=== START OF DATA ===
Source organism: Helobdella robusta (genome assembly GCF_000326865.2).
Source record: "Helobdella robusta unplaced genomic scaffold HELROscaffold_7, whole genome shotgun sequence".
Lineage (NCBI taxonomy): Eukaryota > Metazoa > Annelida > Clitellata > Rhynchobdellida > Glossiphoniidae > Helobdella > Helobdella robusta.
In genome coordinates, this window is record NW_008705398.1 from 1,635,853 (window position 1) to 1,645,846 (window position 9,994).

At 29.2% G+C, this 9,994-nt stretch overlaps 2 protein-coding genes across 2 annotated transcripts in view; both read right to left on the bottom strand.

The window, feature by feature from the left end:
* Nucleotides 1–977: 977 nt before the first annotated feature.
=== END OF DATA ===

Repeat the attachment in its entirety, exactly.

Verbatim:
Source organism: Helobdella robusta (genome assembly GCF_000326865.2).
Source record: "Helobdella robusta unplaced genomic scaffold HELROscaffold_7, whole genome shotgun sequence".
Lineage (NCBI taxonomy): Eukaryota > Metazoa > Annelida > Clitellata > Rhynchobdellida > Glossiphoniidae > Helobdella > Helobdella robusta.
In genome coordinates, this window is record NW_008705398.1 from 1,635,853 (window position 1) to 1,645,846 (window position 9,994).

At 29.2% G+C, this 9,994-nt stretch overlaps 2 protein-coding genes across 2 annotated transcripts in view; both read right to left on the bottom strand.

The window, feature by feature from the left end:
* Nucleotides 1–977: 977 nt before the first annotated feature.